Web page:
We all have a period in our lives that we look back on longingly—a time when food just seemed to taste better, movies were funnier, scarier or more meaningful and kids could amuse themselves without the crutch of technology.
Maybe yours is a time in your childhood or memories of when the kids were younger and you went on family vacations to theme parks and took camping trips.
In reality, your childhood was probably filled with a few ups, but plenty of downs too, and chances are that those family vacations, while fun and exciting, also left you feeling stressed out and longing for “grown-up” getaways to luxury resorts and secluded villas.
According to Carey K. Morewedge, associate professor of marketing at Carnegie Mellon University’s Tepper School of Business, people have a tendency to block out their negative experiences, which can lead to biased nostalgic preferences.
His research shows that we often cherry pick our favorite memories and leave out the unpleasant ones, which explains why we view the past through rose colored glasses.
In order to examine how memory biases create these nostalgic preferences over time, Morewedge asked participants to rate television shows and movies from both the past and present. What he found was that people consistently rated films and TV shows from the past as better than those of the present.
“Memory appears to resemble a record store. It stocks the hits of the past, and the hits as well as the stinkers of the present,” writes Morewedge in his paper for the Journal of Behavioral Decision Making.
“Our mistaken belief that the hits of the past better represent the recordings of their era gives rise to our nostalgic preferences.”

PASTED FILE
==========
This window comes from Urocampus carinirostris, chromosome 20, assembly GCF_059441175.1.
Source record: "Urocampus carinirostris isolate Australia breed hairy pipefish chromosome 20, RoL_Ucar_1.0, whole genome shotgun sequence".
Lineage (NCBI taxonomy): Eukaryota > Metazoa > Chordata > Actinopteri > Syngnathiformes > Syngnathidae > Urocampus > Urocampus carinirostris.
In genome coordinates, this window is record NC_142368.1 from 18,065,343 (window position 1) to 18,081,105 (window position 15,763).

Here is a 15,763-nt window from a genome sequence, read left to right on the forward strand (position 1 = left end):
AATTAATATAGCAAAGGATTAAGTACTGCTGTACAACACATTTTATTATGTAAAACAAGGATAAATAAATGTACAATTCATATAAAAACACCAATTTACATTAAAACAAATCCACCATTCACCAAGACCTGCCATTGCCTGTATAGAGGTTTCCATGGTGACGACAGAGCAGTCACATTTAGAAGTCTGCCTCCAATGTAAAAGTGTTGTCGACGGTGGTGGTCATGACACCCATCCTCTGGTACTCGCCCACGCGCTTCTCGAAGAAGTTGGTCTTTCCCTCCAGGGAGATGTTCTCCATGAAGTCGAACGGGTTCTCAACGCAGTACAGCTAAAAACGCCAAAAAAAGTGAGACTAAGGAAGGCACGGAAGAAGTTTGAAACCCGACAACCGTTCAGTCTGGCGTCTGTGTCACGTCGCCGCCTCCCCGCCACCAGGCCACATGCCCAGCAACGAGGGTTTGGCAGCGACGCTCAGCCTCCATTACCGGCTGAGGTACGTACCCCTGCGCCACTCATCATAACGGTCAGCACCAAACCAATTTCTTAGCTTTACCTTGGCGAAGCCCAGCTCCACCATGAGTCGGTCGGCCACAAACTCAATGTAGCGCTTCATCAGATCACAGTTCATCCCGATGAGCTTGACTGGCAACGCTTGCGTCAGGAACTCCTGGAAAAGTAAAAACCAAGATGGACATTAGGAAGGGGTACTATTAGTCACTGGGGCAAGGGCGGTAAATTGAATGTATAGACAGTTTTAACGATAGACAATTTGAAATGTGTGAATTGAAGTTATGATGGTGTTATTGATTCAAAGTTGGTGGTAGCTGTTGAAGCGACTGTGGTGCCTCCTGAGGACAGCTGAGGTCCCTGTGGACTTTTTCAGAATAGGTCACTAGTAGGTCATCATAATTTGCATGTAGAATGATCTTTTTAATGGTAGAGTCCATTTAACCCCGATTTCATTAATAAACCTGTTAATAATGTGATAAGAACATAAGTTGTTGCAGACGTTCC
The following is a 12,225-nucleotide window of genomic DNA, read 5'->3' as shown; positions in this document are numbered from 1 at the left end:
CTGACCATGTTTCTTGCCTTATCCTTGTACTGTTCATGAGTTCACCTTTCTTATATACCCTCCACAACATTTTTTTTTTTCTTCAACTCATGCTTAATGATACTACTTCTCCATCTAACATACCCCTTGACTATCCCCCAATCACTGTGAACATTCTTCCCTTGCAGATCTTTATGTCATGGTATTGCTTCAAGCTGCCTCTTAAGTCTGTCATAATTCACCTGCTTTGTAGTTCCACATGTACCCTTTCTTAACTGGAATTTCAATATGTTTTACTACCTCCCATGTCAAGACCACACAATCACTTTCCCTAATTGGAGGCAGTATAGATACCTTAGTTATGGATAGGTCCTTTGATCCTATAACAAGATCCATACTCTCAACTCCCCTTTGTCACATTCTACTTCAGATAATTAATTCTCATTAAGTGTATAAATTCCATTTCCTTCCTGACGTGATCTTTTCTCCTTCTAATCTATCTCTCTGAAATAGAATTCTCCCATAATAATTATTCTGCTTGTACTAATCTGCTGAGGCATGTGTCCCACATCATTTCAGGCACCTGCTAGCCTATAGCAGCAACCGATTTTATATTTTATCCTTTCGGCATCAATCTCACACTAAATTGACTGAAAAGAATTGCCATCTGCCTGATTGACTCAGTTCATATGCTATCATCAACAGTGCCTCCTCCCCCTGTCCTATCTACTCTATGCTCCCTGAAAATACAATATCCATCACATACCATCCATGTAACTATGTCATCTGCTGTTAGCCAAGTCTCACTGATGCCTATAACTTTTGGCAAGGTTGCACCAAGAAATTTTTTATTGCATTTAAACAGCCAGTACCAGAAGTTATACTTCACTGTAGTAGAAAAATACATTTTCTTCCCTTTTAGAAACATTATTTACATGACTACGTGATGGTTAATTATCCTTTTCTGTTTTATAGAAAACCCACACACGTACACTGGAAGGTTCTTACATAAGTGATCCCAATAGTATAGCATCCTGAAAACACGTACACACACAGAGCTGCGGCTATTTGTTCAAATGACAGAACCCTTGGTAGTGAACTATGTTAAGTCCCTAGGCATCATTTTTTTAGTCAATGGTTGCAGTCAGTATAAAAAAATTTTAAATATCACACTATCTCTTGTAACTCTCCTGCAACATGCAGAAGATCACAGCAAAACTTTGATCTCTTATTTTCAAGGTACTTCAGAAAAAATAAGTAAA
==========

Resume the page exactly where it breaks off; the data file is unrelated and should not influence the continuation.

He explains that while we judge the past based on its best moments, we judge the present on both the good and bad, so naturally, the present doesn’t seem as good or as enjoyable.
“We are more likely to reminisce about, discuss, repeat, savor, and take steps to preserve our favorite past experiences, while attempting to avoid reliving and remembering the unpleasant experiences of our past,” notes Morewedge.
“Perhaps an unintended consequence of these efforts is that they not only embellish the past but also tarnish our view of the present.”
One example of this is the way the elderly tend to bemoan the state of today’s youth and the world in general.
From their current perspective, things really were that much better 60 years ago.
In a feature for the Atlantic, writer and author Hanna Rosin points out that while most parents today wouldn’t dream of allowing their children to walk to the bus stop alone, the rate of child abductions by strangers hasn’t changed all that much since the 1970s, when it was considered quite safe for kids to roam the streets unsupervised.
Open the newspapers today and you’ll see stories about murders, drugs and terror; but would you really have been greeted by stories of kittens caught in trees and faraway countries conducting their business peaceably 50 or 100 years ago?
A quick peek at any history book or newspaper archive is enough to banish that notion.
So the next time you find yourself longing for those good old days, just remember that things aren’t always as they seem, and while cozy memories of days gone by are nice to have, we shouldn’t let our perception of the past hinder our ability to enjoy the here and now.
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Editor: Catherine Monkman
Photo: Wikimedia Commons